My blogging journey has taken me far. I started writing articles about six years ago. Things got serious after I started studying Computer Science. Among the students of my class there was a lot of chatter. The tendency was that who was unable to communicate would soon start failing exams and eventually quit. In this setting, I started writing technical articles, first on an intranet website. Later GitHub gists. Finally I made the step to host my own blog.
The journey begins with a hosted WordPress blog. The hosting company failed to update its instances properly, almost all features were blocked for plans I could affort, and after a year I went on (and they bankrupt).
Continuing, I started hosting a static blog on GitHub pages. Using Pelican and Python as the weapons of my choice, I had a blast! Need a new theme? Get them all for free or build your own like I did. Need more specific features tailored to your use case? The plugin repo is enormous and gives plenty inspiration to build your own! To this day my old blog is open-source, including posts I never published anywhere else. After three beautiful years full of on-off hacking and publishing, I found it hard to “get back into the flow”. Eventually I stopped maintaining the blog due to time constraints. By that time I was already working and other things were clearly more important.
A New Hope
And along came Medium. As I started to deal more and more with blockchain technology, I started to notice that a lot of publications lived there. Registration was free, so why not give it a shot? My first impression was great. So I decided to dive in head-first and went on to copy-paste all my posts – previously written in Markdown – to their new home, converting links, embeds, etc. along the way.
Life continued. Soon I found solutions that I wanted to share with people in the software engineering community. After all, if you don’t find what you’re looking for online and end up doing it yourself, you should publish your approach and help out people just like yourself. Let’s get writing then.
Quickly I realized that code snippet syntax highlighting was not natively supported. The recommended solution by the Medium team? Embed Gists. Having implemented custom syntax highlighting logic in Pelican with both Pygments and Prism in an afternoon hacking session, it boggled my mind that such a basic feature was missing.
Because I already migrated my other content, I stuck with copy-pasting (yet again!) my previous code samples into Gists. Every. Single. One. It was frustrating but after a year of using Medium I got used to it. The feature was apparently not coming any time soon, and I got numb to the repetitive work after a while.
The metered paywall
One day I wanted to publish yet another article when a new element caught my eye.
Alright, I guess I’ll activate that option. I want people to find my content after all. Even though I can’t help but feel blackmailed – and I’m the author! I won’t dive too much into the issue of the fruitless work of writing a blog. There are plenty approaches trying to solve this problem, each of them sufficiently complex to justify its own article on the pro and contra. But come on, Medium, there has to be a better way than this!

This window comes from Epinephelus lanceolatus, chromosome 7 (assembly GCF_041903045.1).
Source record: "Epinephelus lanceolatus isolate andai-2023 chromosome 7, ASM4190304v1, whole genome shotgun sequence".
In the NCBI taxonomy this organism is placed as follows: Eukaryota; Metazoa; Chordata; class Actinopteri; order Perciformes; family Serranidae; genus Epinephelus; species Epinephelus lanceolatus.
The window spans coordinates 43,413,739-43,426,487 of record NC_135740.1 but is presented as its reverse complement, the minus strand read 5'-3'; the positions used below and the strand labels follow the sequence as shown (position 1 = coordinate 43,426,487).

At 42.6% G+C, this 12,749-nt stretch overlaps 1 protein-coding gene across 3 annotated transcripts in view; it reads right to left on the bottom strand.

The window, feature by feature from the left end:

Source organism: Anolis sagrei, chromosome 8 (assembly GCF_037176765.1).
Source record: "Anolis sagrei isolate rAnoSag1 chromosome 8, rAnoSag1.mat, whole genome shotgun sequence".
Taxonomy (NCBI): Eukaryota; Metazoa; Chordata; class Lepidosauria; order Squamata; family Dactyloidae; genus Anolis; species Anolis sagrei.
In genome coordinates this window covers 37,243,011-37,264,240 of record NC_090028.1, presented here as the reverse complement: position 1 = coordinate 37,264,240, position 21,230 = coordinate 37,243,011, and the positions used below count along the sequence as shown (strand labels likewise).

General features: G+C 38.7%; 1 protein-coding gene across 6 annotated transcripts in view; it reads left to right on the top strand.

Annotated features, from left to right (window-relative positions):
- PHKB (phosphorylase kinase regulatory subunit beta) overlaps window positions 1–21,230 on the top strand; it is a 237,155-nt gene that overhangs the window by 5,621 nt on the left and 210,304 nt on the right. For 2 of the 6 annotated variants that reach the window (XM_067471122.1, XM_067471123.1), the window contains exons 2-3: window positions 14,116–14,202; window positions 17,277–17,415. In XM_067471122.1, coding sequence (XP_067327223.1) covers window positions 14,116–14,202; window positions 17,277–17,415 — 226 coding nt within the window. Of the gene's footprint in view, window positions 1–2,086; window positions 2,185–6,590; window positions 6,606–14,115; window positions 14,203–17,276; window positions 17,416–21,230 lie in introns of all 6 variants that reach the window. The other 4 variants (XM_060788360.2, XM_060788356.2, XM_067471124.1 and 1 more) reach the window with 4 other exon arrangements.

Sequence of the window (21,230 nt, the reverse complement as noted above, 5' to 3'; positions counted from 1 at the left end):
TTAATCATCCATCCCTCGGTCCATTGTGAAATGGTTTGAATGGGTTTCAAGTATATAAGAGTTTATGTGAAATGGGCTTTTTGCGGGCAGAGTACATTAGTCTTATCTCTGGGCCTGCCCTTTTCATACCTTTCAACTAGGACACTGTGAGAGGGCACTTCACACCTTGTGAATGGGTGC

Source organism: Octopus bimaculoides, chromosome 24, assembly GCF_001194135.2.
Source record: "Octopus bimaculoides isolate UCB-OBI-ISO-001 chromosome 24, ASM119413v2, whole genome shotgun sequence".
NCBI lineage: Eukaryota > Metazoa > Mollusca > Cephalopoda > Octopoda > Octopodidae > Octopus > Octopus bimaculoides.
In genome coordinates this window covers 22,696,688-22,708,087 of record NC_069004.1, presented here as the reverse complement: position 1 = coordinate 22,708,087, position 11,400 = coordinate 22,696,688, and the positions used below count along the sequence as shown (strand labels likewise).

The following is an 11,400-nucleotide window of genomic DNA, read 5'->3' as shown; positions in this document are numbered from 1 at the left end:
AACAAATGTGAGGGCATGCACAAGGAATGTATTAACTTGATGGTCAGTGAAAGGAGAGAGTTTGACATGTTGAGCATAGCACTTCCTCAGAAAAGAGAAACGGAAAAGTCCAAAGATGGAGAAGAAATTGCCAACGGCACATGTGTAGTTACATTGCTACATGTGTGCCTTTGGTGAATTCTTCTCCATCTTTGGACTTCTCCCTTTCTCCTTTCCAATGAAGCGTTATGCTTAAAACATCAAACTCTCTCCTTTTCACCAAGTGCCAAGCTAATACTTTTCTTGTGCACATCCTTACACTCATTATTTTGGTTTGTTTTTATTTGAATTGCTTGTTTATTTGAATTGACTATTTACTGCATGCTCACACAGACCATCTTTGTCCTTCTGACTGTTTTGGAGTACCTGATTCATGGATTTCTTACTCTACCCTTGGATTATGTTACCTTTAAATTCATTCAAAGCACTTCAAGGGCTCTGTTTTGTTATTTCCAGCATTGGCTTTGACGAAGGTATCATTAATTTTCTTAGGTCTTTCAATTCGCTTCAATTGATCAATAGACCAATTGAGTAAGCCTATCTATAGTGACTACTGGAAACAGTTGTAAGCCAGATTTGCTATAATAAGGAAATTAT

My reader’s experience
I do not do this for a living. My articles are fairly specific, and definitely do not have the quality of a professional writer. That said, it still fills me with joy whenever someone finds my articles helpful. It is a giving and taking, a harmony of exchanging knowledge and appreciation, enriching everyone involved in the process. Of course I care about maintaining this state, and so of course I care about how people consume my articles. Most use their mobile phone, an article found on HackerNews, a casual morning read on their way to work. I don’t have to explain much about why I am worried about how my readers experience the things I publish. A screenshot says more than a thousand words.
“But Dominik”, I hear you say, “Medium just wants you to use their app! Just use the app; things will improve!”
Dear Medium, if I actually wanted to publish my articles in the format above, I would write them on stamps. The missing features are okay, and I wholeheartedly agree that creative work and publishing should get rewarded with money. Mutilating my content and annoying my users is not a solution – it is going to drive people away from your platform and my publication alike. The key difference is that I can just move my content to greener pastures any time.
Back to the roots
A few weeks back I started looking at other blog platforms, managed and self-hosted. Wix, Squarespace, Ghost, WordPress, static site generators for GitHub pages such as Jekyll, Hugo, my trusty Pelican, and plenty more.
Having compared the pricing/server costs and maintenance overhead, a hosted solution on WordPress was the best solution. And checking it out now, things have drastically improved over the past years! I would still never, ever, ever host WordPress myself, or even touch the slightest piece of PHP in it, but dealing with the hosted service you will encounter neither of these issues.
So I yet again migrated my posts, configured a nice theme, made myself at home. Let’s see where this chapter of my blogging journey leads me! The platforms may change, but the writing never stops.